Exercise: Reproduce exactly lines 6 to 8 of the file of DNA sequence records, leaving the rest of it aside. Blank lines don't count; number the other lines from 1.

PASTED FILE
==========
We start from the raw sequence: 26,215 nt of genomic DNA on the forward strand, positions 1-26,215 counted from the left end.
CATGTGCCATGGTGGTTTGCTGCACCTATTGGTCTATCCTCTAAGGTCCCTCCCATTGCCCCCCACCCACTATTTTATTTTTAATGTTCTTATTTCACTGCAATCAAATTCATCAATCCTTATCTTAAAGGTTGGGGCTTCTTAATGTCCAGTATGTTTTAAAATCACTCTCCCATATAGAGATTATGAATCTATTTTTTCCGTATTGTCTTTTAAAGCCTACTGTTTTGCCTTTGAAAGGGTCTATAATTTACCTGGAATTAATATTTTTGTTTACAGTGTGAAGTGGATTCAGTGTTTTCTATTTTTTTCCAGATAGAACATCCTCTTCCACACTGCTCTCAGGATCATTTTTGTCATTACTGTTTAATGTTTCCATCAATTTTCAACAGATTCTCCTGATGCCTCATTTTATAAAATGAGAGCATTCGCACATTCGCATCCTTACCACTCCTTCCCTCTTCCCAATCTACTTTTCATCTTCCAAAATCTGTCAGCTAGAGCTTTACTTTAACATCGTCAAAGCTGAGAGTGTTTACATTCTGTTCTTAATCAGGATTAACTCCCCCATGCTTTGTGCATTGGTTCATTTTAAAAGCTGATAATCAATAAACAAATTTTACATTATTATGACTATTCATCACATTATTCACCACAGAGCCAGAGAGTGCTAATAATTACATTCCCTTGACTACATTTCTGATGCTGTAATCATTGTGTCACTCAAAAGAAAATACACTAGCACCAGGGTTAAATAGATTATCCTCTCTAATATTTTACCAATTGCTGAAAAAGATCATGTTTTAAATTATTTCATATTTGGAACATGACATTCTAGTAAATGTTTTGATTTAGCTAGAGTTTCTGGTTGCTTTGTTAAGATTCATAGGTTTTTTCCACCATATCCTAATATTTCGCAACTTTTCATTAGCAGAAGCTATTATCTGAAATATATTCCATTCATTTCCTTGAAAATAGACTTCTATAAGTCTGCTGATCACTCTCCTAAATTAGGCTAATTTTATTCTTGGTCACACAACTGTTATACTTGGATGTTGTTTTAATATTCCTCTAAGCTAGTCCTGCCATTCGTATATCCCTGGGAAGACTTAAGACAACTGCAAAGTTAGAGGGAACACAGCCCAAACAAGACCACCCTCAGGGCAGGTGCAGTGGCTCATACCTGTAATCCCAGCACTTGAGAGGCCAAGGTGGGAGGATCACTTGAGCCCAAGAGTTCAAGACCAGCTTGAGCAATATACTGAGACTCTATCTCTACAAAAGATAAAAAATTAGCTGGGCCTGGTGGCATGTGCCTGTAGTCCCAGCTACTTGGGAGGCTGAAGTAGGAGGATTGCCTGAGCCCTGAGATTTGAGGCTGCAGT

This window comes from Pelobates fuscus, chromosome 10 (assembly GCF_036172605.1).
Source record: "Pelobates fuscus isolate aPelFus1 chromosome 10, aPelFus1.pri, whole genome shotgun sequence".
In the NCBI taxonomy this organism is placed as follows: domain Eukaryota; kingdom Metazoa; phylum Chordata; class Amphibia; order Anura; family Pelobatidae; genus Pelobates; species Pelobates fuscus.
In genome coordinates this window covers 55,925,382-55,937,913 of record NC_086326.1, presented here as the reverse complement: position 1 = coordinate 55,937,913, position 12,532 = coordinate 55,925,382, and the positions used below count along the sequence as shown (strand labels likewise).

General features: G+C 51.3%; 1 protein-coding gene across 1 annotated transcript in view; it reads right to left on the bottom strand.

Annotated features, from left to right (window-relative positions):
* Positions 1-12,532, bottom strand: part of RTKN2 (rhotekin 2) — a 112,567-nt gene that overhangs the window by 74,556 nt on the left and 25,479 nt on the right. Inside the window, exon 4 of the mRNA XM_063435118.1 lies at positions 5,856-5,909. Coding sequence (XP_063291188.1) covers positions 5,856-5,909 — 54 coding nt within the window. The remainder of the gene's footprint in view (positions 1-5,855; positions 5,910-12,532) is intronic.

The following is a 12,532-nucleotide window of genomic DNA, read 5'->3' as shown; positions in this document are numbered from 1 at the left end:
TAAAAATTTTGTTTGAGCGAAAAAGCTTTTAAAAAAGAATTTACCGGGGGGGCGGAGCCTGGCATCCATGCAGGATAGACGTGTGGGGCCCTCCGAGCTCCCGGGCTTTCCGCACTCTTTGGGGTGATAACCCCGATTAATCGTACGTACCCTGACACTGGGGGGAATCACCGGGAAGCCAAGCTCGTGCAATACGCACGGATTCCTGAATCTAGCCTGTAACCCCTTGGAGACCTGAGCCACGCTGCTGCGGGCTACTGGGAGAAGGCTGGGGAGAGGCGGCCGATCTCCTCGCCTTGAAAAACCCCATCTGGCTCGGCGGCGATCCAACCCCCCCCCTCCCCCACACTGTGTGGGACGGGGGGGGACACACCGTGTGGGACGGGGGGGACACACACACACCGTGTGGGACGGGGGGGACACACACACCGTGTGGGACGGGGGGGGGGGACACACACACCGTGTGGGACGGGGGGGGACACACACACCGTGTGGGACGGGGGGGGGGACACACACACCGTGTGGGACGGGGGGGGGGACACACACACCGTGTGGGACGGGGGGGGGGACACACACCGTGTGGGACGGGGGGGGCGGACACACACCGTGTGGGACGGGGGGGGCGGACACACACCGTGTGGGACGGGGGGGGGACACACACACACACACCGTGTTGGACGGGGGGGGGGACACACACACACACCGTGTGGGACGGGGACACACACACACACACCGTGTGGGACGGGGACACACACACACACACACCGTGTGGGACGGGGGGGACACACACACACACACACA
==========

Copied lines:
In genome coordinates this window covers 55,925,382-55,937,913 of record NC_086326.1, presented here as the reverse complement: position 1 = coordinate 55,937,913, position 12,532 = coordinate 55,925,382, and the positions used below count along the sequence as shown (strand labels likewise).

General features: G+C 51.3%; 1 protein-coding gene across 1 annotated transcript in view; it reads right to left on the bottom strand.

Annotated features, from left to right (window-relative positions):